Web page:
want to pay for them twice, and as I had bought it once, it wasn’t
really piracy was it?). Hell, I have even downloaded the odd film
from time to time.
57 percent of UK game
developers stated that,
yes piracy is a problem for
their business.
It’s easy, and I don’t get to go to the cinema as much as I like.
Again, I do have an excuse for this, although it might not be a
terribly good one. The excuse being that the films that I have
downloaded are generally films that I would never have paid to
see at the cinema or would have bought on DVD, so therefore
the film makers are not actually losing out on any money really. I
know, as excuses go it is a pretty flimsy one.
Just to clarify, though, so as to exonerate myself ever so slighty, I
do enjoy family trips to the cinema to watch whatever ingenious
Pixar movie happens to be out at the time. Normally in the VIP
seats, so that I can pay that little extra and attempt to rid myself of
guilt (and, of course, for that little extra comfort and leg room that
it affords...). I also pay for a lot of TV channels, including film
channels, which I generally don’t watch.
I also buy boxsets of films that I have seen and love, so that I
can enjoy them at my leisure, even though I could just as easily
download them for free.
See, things that I really want to watch or see I will quite happily
pay for, as we all should. After all a lot of time, creativity, money,
effort and, erm, marketing budgets have gone into getting these
‘products’ to you, so the shakermakers should of course be
rewarded and reimbursed, at least.
I have Spotify Premium; I have paid thousands into the pockets
of bands through going to gigs; I have bought hundreds upon
hundreds of albums in my time. I see those lists of the top 100
albums that you should have owned etc and quite often I have
owned the majority of them.
And crucially, to get to the crux of this article, I have never pirated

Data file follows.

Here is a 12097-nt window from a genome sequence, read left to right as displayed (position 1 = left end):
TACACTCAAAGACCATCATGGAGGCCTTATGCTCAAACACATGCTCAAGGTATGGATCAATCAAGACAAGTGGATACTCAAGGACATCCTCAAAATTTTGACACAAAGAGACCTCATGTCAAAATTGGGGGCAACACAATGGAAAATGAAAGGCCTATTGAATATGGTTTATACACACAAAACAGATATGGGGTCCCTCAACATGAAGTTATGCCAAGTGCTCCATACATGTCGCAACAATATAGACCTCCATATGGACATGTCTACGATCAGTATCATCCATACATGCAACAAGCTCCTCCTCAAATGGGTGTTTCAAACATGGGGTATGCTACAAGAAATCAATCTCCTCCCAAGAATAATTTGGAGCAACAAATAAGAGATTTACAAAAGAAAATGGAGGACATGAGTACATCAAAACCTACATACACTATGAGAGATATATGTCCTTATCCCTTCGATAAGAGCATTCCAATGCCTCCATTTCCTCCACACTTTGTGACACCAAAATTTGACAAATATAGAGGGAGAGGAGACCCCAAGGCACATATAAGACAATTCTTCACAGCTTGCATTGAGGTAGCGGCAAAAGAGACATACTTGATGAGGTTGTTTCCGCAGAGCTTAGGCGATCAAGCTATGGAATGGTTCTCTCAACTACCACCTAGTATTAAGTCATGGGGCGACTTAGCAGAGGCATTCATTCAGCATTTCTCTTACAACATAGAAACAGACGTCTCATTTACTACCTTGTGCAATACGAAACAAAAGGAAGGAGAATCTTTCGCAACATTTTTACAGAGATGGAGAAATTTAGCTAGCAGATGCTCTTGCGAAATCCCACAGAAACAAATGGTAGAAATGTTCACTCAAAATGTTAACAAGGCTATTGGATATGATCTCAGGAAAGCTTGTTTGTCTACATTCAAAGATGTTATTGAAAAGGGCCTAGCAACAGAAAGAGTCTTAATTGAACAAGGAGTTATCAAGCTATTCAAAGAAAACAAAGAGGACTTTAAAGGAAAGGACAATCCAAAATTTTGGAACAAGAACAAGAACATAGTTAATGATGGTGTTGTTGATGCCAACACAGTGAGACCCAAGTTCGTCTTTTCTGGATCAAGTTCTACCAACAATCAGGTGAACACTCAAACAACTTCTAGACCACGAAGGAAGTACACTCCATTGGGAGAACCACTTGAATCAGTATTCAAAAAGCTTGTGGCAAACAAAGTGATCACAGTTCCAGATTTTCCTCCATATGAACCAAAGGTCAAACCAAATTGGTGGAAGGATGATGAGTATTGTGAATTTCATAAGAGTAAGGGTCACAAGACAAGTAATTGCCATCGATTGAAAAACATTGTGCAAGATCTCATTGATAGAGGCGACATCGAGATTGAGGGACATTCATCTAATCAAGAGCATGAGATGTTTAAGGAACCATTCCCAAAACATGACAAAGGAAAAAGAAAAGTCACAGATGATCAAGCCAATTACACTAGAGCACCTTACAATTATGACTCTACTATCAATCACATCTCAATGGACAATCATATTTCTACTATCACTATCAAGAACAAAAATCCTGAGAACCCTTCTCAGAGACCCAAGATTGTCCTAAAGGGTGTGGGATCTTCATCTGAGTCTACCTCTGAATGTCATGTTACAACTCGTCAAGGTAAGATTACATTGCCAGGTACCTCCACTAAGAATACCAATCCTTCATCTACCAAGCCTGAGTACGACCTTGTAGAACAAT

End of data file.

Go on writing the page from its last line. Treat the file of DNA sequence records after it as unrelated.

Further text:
a game. Ever. Not one.
Why? Well, I suppose the first reason is that it has always
been more difficult to really. Not for any moral reason. Unlike
downloading a few Prodigy remix tracks, there are all sorts of
technical aspects that you have to face if you want to download a
game for your XBox or Playstation.
Secondly, I don’t own a PC, I have a Mac, and even game pirates
have, historically, ignored the Mac game market. Ok, you can
still get the odd cracked copy of Civilization, but it is quicker and
easier to just pay the few quid and buy it. Especially with Steam
making life so much easier.
But then there is that young upstart of the gaming world, l’enfant
terrible, the mobile gaming market...
You see, especially with Android devices, it is just so easy to
download a game and install it on your phone or tablet. There
are many sites and apps available from which to download the
.apk files, with 4Shared being one of the most prominent, along
with the old traditional torrent sites of course. This is despite the
fact that so many of them are free anyway? Or, if not free exactly
(which is a rather loose term in the free-to-play age) then only
Game Piracy
Devoid Studios
Have you personally been affected by game piracy?
Not yet. But I hope when our game hits the web pirates will take
notice and spread it around like wild fire. On second thought it
will be DRM free so players will do that too I guess :)
income because it was pirated we still ‘win’. If the players like the
game they will support us if not we will have less hate mail to
deal with.
On what platforms is piracy worst? Mobile (iOS, Android) or
I suppose PC’s still have the monopoly on that front. However,
seeing how the mobile market is expanding I wouldn’t be
surprised if Android takes the lead soon, iOS is probably a bit less
prone to piracy but not by much from what I heard.
Do you think major studios can do more to help the indies in
relation to piracy?
I think that the studios should stop wasting money on piracy
prevention. Piracy cannot be stopped or even deterred. Is it possible to stamp it out, or is it something that you just
have to live with?
Best way to deal with the issue of loosing potential income from
digital media, in my opinion, for big and small companies is to
embrace the times we live in and come up with better (different?)
distribution methods. Our team chose to go DRM free because if
our product reaches the target audience and we loose potential
Do you think pirates are aware that when they steal from small
companies (as opposed to majors) they are hurting the indie
I’m certain they do. It’s not easy being an indie but then again we
are also a lot more flexible. Perhaps the best way for us ‘survive’
this plague is to evolve.
Game Piracy
costing the price of a pint of beer.
According to a survey of game developers in the UK by Tiga, the
trade association representing the UK’s games industry, 57 percent
stated that, yes piracy is a problem for their business. However,
and this is the interesting bit, only 10 percent of the developers
stated that stricter enforcement against piracy was the best option
in dealing with the problem, while 87 percent stated that creating